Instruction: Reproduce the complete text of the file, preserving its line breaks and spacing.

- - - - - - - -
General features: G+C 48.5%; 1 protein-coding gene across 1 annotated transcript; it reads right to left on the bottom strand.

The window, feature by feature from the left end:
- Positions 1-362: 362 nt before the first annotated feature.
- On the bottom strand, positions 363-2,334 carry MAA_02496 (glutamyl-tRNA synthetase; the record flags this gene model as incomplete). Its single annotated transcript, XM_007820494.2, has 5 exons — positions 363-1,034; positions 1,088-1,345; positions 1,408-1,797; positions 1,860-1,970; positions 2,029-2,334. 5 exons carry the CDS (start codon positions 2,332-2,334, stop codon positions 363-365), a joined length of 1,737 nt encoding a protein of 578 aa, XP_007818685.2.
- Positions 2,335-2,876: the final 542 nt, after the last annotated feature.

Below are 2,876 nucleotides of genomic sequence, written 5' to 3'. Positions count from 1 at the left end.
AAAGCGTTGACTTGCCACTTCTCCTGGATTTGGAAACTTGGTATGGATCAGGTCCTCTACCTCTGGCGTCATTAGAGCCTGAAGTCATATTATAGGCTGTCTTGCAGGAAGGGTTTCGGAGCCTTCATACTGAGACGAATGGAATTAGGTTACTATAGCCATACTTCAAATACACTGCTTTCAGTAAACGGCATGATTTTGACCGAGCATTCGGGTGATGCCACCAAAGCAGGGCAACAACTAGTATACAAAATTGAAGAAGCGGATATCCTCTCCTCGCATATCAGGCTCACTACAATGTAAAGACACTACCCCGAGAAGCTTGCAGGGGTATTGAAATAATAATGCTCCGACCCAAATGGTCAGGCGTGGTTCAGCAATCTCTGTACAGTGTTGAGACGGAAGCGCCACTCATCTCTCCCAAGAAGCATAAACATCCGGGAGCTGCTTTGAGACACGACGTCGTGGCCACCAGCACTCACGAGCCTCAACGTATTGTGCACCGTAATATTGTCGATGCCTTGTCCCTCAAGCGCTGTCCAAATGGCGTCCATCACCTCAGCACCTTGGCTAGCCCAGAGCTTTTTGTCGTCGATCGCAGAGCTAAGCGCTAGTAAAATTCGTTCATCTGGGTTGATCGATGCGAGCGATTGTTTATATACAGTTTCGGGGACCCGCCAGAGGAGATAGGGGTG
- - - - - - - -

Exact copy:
General features: G+C 48.5%; 1 protein-coding gene across 1 annotated transcript; it reads right to left on the bottom strand.

The window, feature by feature from the left end:
- Positions 1-362: 362 nt before the first annotated feature.
- On the bottom strand, positions 363-2,334 carry MAA_02496 (glutamyl-tRNA synthetase; the record flags this gene model as incomplete). Its single annotated transcript, XM_007820494.2, has 5 exons — positions 363-1,034; positions 1,088-1,345; positions 1,408-1,797; positions 1,860-1,970; positions 2,029-2,334. 5 exons carry the CDS (start codon positions 2,332-2,334, stop codon positions 363-365), a joined length of 1,737 nt encoding a protein of 578 aa, XP_007818685.2.
- Positions 2,335-2,876: the final 542 nt, after the last annotated feature.

Below are 2,876 nucleotides of genomic sequence, written 5' to 3'. Positions count from 1 at the left end.
AAAGCGTTGACTTGCCACTTCTCCTGGATTTGGAAACTTGGTATGGATCAGGTCCTCTACCTCTGGCGTCATTAGAGCCTGAAGTCATATTATAGGCTGTCTTGCAGGAAGGGTTTCGGAGCCTTCATACTGAGACGAATGGAATTAGGTTACTATAGCCATACTTCAAATACACTGCTTTCAGTAAACGGCATGATTTTGACCGAGCATTCGGGTGATGCCACCAAAGCAGGGCAACAACTAGTATACAAAATTGAAGAAGCGGATATCCTCTCCTCGCATATCAGGCTCACTACAATGTAAAGACACTACCCCGAGAAGCTTGCAGGGGTATTGAAATAATAATGCTCCGACCCAAATGGTCAGGCGTGGTTCAGCAATCTCTGTACAGTGTTGAGACGGAAGCGCCACTCATCTCTCCCAAGAAGCATAAACATCCGGGAGCTGCTTTGAGACACGACGTCGTGGCCACCAGCACTCACGAGCCTCAACGTATTGTGCACCGTAATATTGTCGATGCCTTGTCCCTCAAGCGCTGTCCAAATGGCGTCCATCACCTCAGCACCTTGGCTAGCCCAGAGCTTTTTGTCGTCGATCGCAGAGCTAAGCGCTAGTAAAATTCGTTCATCTGGGTTGATCGATGCGAGCGATTGTTTATATACAGTTTCGGGGACCCGCCAGAGGAGATAGGGGTG